This bridge is a traditional pin-connected pony truss with
excellent historic integrity. The bridge is seated on concrete abutments
which look newer than this bridge suggesting this bridge was relocated from
someplace else to this location, or at the very least that the abutments
were replaced at some point. Further evidence of relocation is holes on the
floorbeam and small riveted place on the floorbeam, part of which was cut
off, evidence of a past use that differed from its current use. These also
suggest that the bridge may have once had a sidewalk which was removed, or
alternatively, some brackets to hold a pipe. The pipe currently running
under the bridge deck is mounted in a different part of the bridge.
Information and Findings From Ohio's Historic Bridge
The bridge carries a 1 lane private road over a stream in a sparsely developed, rural setting at the Berry Boy Scout Camp.
The 1 span, pin-connected Pratt pony truss bridge is traditionally composed of built-up compression members and eyebar or rod tension members. It has lattice railings.
Summary of Significance
The ca. 1900 pin-connected Pratt pony truss bridge is short span and has no distinctive details or features. The builder and year built are not documented by available records. It was probably relocated here.
Pratt trusses were undoubtedly the most popular truss design of the last quarter of the 19th century and continued to be built into the 20th century, although eventually superseded in popularity by Warren trusses. The design,
which initially was a combination of wood compression and iron tension members, was patented in 1844 by Thomas & Caleb Pratt. Ohio has three covered bridges that use this combination configuration, but they are all modern
reconstructions based on the Pratt patent. The great advantage of the Pratt over other designs was the relative ease of calculating the distribution of stresses. More significantly, it translated well into an all-metal design in
lengths of less than 200'. Significant surviving examples of all-metal Pratt trusses mostly date to the last quarter of the 19th century, and they are found with thru, pony, and the less common bedstead configuration. Prior to about
1890, a variety of panel point connections were in widespread use (including bolts, cast-iron pieces, and pins), but engineering opinion was coalescing around pins as the most efficient and constructible. Many of the connection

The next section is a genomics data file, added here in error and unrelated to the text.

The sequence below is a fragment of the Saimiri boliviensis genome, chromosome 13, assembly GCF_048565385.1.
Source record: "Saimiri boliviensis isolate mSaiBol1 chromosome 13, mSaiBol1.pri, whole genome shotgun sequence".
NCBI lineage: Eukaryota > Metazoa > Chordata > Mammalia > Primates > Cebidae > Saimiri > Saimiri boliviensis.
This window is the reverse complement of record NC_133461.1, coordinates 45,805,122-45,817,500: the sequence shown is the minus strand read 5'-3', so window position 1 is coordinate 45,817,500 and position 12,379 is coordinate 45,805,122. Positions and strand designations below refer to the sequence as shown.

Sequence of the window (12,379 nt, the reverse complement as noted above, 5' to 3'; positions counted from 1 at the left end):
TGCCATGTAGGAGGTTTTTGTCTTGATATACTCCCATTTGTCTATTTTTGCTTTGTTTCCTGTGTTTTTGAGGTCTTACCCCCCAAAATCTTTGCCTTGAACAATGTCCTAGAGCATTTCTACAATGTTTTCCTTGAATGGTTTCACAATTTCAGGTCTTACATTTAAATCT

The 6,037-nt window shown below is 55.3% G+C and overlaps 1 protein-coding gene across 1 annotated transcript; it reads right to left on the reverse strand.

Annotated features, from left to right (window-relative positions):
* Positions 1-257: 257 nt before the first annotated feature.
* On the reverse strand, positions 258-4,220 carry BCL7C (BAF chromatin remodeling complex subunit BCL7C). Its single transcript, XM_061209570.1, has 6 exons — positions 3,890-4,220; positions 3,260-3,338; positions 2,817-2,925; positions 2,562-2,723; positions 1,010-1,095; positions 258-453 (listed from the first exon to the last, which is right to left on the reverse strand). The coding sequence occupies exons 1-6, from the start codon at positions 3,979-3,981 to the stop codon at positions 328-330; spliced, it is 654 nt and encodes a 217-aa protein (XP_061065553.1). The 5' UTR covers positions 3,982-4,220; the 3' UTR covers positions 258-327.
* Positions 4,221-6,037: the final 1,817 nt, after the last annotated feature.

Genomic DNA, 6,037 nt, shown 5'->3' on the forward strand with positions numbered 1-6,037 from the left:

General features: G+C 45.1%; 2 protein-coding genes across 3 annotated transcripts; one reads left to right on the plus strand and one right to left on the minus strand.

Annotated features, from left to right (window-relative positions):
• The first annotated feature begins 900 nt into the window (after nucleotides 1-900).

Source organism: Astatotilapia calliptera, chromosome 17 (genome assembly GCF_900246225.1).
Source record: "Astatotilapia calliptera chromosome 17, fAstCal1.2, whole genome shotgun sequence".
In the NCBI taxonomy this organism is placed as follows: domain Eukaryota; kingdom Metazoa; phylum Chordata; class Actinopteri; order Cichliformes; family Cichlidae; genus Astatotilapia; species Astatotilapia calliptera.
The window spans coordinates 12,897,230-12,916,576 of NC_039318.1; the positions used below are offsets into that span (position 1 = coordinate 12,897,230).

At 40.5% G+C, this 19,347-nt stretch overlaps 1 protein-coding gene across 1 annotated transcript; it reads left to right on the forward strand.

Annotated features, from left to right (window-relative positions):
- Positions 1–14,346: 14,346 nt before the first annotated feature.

details were proprietary and associated with individual builders or companies, and thus earlier examples are generally taken to be technologically significant in showing the evolution of the design. Later post-1890 Pratt trusses
show a progression toward less variation in their details such that by 1900 the design was quite formulaic with few significant differences between the designs of various builders. This marked the end of the pin-connected Pratt's
technological evolution and, in fact, it was soon waning and eclipsed in the highway bridge market by more rigid, rivet-connected truss designs, particularly the Warren but also riveted Pratts. The transition to riveted connections,
which happened even earlier with railroads than highways, was in no small part due to concerns about stress reversals at the pins under heavier loads and improvements in pneumatic field riveting equipment in the early 1900s. In
Ohio, Pratt truss highway bridges, whether pinned or riveted, were almost always built under the auspices of counties and local units of government; the Pratt was not a standard design of the state highway department.
Ohio, there are 185 Pratt trusses dating from ca. 1874 to 1945 with at least 60 dating prior to 1900 (Phase 1A, 2008). The technologically significant unaltered examples of pin-connected Pratt trusses for the most part date prior to
1900 and have documented or attributed builders and dates of construction and/or significant connection or member details. Later post-1900 examples are less technologically significant. Significant unaltered examples of
riveted-connected Pratt trusses date from ca. 1900 to 1915.
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